Mark Himmelstein: While these lists can be enlightening to discuss, we are not simply betting on which players are going to perform the best in a vacuum. We are playing a dynamic game based on the outcomes of another dynamic game. We are making decisions that are based on previous decisions and which in turn will influence future decisions, all of which are mixing and mingling with 11 other people’s decisions.

That means strategy, tactics, creativity, self evaluation, evaluation of opponents and all that other fun stuff that’s really what makes fantasy baseball such a fascinating game. It also means too much precision can be a sin. Adaptivity and good judgment will trump precision nine times out of 10.

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  1. bohman said...

    i look at rankings as a sort of ‘reality check’.

    look for big swings and don’t mind the small stuff.

    thanks for the lists!

  2. philosofool said...

    I use a ranked list while I draft because I think it helps me keep track of what I’m doing by making it easy to refer to my thoughts going into the draft. I usually have a draft plan—guys I’m targeting for certain positions in later rounds, guys I want to get in the first few rounds in light of my fingers-crossed late round plans, and so on. But if everything goes to hell, I need something to act as a guide.

    Also, it’s really important to be able to abandon a draft plan if something crazy happens (like Pujols falls to you as the 12th pick in the first round). At that point, your plan to take Kershaw, or whatever, just goes out the window and your winging it. In this case, my rankings don’t serve as a plan so much as information to use while I try to bring everything together.

    Like Bohman, I like expert lists because they’re a reality check for me. When I like Gallardo better than Bumgarnder and *every single expert disagrees* I know what to do with my ranking.

  3. DrBGiantsfan said...

    I play in a 10 team keeper league that where we keep 3 position players and 3 pitchers.  I then rank the top 20-25 draftable players for BPA, then do the rest of the rankings and segregate them on my draft board by position, so if I am looking for, say a SS or pitcher at a certain point in the draft it is easy to locate them on by draft board.  This approach has worked quite well for me, although I am far from being a fantasy expert.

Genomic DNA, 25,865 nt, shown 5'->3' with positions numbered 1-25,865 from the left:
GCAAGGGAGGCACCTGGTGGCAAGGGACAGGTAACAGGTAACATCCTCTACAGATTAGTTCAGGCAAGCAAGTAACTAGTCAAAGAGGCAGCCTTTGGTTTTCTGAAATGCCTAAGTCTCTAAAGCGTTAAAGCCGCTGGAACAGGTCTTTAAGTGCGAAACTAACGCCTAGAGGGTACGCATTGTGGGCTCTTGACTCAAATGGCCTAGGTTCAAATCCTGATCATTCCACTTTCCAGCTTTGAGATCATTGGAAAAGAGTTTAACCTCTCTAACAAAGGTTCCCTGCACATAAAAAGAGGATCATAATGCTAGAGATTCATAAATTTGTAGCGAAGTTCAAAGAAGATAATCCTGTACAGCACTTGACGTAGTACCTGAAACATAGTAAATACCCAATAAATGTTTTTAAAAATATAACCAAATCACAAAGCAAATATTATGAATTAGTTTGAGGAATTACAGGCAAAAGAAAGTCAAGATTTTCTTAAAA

In summary, I draft the first 2-3 rounds(I already have 6 keepers on the roster)by straight BPA, and then fill in the roster after that. I usually have 1 or 2 positions that I “punt” to the end of the draft if it looks like I can get a player that is close to a second tier player at the position at the end of the draft.

    I also generally draft pitching higher than others in my league which has helped me dominate pitching categories most of the time.

  4. DrBGiantsfan said...

    I play in a Yahoo league. I’ve always wondered what kind of a team I’d end up with if I just let it autodraft from the Yahoo rankings, but I’ve never had the guts to try it.

  5. Jeffrey Gross said...

    My overarching thought, besides not knowing that this internal conversation would eventually end up on the web, lol, is this:

    Don’t be a rankings slave. Rankings force you into some discipline and relative valuation, but what’s the real difference between a guy like Avila and Wieters? Is it enough that taking one over the other will break your team? Probably not. Winning fantasy is about an aggregation of value-conscious moves. More important than “who is ranked No. 12 versus 13 in your third baseman rankings” is the TIERS by position—where there is a clear drop in value, but not necessarily price. Look at the expected value per dollar and you’ll be fine. Sometimes, buying Pujols is a key to winnings, because it takes a whole lot of space to replicate that kind of production, but overall its about smart value-conscious moves. So do not fret about who is ranked 10 versus 11. Worry more about cost of 10 versus 11, and the drop is production between tier 2 and 3.

  6. Jeffrey Gross said...


    I might be the elephant in the room saying this, but i hate sabermetric-based fantasy competitions. There’s obviously still variation and prediction of breakout, but how much do walk rates fluctuate year to year? On the other hand, think of how volatile batting average is by comparison. The 5×5 stats are not perfect for real value approximation, but thats why they are so much fun in fantasy! It adds an additional layer of fun and challenge. RBI are the fun of fantasy. Why play a game that is 80% predetermined?

  7. Derek Ambrosino said...

    I think another point that’s important to mention – especially in the context of THT writers admitting they question the value of an exercise we just devoted many columns and days to – is that, as “experts” we write about both what we finding interesting personally as well as what we think might of interest to our readers (hopefully there’s a pretty overlapping Venn diagram to be drawn from that). But, we don’t always exactly know which of our opinions make for the best springboards of conversation. So, publishing these lists is a very efficient shorthand way of stating a lot of very short opinions. They’re all kind of like test balloons. It gives the readers a chance to drive the conversation because they can look at somebody’s list, compare it to their own opinion, and ask for a more in depth opinion from the writer.

    The lists are just a tool to prompt discussion, from our perspective. And, in that light, they are a very democratic tools because the column just creates a forum for fairly open discussion about any name mentioned within.